Researchers from the University of Virginia School of Medicine found a virus which is thriving in acid environments.
Its DNA analysis provides the next step for degrading the protection mechanism of many stubborn viruses affecting the human body.
The virus in the limelight is called SIRV2 and thrives in acid environments such as hot springs. It was discovered that the DNA of SIRV2 is highly resistant to a wide array of threats that would under normal conditions lead to its degradation.
Now, it is known that this particular virus is resistant to heat, the temperature in the hot springs reaching even 175o Fahrenheit.
It is also interestingly resistant to UV radiation, as well as to extreme dryness. This led the scientific team at the Department of Biochemistry and Molecular Genetics to believe and research what exactly is creating this protective armor for the virus.
They found that the proteins as well as the DNA in combination result in a fully stable compound that can survive the most difficult environments.
Their findings provide the future of battling human diseases with new insight on how to efficiently pack DNA to attack virus genomes.
Our bodies are naturally combating viruses by means of degrading and removing their DNA. When we are dealing with more stubborn viruses and doctors are looking to attack them ‘artificially’ by using genes, our bodies often make use of the same protection mechanism, which renders it difficult to have effective results.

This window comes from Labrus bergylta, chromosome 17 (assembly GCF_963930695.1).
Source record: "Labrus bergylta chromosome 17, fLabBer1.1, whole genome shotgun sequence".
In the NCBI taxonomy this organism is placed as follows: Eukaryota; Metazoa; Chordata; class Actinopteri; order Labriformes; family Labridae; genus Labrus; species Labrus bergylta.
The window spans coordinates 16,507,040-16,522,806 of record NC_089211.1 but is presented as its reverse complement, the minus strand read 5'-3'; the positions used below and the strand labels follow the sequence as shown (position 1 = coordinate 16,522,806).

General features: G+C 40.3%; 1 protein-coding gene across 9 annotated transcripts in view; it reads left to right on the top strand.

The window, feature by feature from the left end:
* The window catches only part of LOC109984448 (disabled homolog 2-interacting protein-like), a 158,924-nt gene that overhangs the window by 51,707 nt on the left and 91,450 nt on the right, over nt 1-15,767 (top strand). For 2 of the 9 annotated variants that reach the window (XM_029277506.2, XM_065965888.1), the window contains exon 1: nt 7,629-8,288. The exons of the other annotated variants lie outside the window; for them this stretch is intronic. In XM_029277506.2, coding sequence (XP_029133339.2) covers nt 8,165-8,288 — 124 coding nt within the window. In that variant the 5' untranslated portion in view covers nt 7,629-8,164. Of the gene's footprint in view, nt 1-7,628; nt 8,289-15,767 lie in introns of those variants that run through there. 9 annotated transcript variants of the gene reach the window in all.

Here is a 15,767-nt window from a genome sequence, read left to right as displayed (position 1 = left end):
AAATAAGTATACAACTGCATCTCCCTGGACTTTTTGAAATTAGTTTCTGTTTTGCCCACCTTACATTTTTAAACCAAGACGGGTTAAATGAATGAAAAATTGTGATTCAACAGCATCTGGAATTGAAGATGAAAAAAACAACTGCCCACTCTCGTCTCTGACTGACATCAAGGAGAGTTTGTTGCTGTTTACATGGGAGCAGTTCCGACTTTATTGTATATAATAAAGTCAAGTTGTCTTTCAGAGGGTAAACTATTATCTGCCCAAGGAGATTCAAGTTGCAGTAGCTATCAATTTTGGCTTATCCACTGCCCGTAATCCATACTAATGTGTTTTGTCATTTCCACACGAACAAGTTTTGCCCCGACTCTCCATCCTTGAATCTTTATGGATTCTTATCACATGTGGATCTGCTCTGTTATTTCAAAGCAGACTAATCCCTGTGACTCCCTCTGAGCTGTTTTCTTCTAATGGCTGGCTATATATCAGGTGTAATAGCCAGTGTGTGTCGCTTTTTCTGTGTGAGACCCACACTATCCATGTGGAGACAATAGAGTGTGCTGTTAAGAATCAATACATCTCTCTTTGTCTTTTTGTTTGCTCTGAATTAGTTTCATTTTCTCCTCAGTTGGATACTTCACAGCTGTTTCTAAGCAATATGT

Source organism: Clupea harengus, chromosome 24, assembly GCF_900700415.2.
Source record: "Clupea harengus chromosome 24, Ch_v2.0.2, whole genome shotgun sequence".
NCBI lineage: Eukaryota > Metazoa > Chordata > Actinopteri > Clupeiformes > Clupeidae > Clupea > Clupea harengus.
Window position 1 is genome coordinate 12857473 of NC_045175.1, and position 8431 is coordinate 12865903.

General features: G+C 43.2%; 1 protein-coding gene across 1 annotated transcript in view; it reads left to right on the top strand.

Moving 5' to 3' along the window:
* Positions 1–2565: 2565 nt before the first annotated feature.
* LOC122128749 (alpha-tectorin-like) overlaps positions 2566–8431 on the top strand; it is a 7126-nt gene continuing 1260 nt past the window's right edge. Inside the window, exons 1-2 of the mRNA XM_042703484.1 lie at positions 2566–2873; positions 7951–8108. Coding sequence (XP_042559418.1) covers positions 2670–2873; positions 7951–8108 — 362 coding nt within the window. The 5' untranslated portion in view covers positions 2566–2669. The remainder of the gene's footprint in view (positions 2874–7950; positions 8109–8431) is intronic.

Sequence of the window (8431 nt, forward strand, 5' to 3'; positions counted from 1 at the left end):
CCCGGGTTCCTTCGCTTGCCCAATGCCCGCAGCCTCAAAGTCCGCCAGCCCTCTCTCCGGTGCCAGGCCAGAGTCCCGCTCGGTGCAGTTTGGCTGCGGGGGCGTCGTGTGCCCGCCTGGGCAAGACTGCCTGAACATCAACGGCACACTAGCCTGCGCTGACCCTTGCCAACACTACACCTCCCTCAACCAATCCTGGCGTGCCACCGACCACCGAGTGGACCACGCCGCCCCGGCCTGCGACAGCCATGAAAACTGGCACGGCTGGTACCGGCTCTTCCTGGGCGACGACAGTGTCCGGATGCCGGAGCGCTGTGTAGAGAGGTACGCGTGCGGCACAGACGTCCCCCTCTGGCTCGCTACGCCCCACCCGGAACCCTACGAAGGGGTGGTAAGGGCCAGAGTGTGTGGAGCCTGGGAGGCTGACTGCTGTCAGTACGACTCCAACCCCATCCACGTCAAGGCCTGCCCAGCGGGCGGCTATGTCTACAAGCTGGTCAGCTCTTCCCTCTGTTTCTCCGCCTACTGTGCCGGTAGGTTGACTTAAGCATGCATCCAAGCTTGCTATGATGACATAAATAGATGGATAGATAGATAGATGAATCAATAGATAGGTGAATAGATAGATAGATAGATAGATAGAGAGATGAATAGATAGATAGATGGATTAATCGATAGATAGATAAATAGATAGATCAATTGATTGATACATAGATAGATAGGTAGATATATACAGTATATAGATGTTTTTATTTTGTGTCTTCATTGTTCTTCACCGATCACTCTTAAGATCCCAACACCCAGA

SIRV2 is providing a new window of hope in terms of cladding DNA in a strongly defensive armor, resistant to threats. At the same time, the resemblance between SIRV2 and infectious spores such as those of anthrax offers added hopes. Both the virus and the spores seem to be functioning in a similar fashion.
According to the Centers for Diseases Control and Prevention (CDC), spores formed by the Clostridium Difficile bacteria are responsible for 30,000 yearly deaths across the United States. The spores are released by the bacteria as they can resist significantly more stressful environments than the C. Difficile.
SIRV2’s astonishing A-form DNA was revealed thank to the Titan Krios electron microscope. The UVA Department of Biochemistry and Molecular Genetics is one of the owners of such an amazing tool.
Across the world, there are only a few of them. In the United States, the Titan Krios electron microscope was partly funded by the National Institutes of Health.
Thanks to its commendable capabilities, the researchers were able to prove that A-form DNA exists outside of lab conditions and it entails an efficient means of DNA protection.
The findings of the research team are published in the Science journal.
Image Source: esciencenews.com
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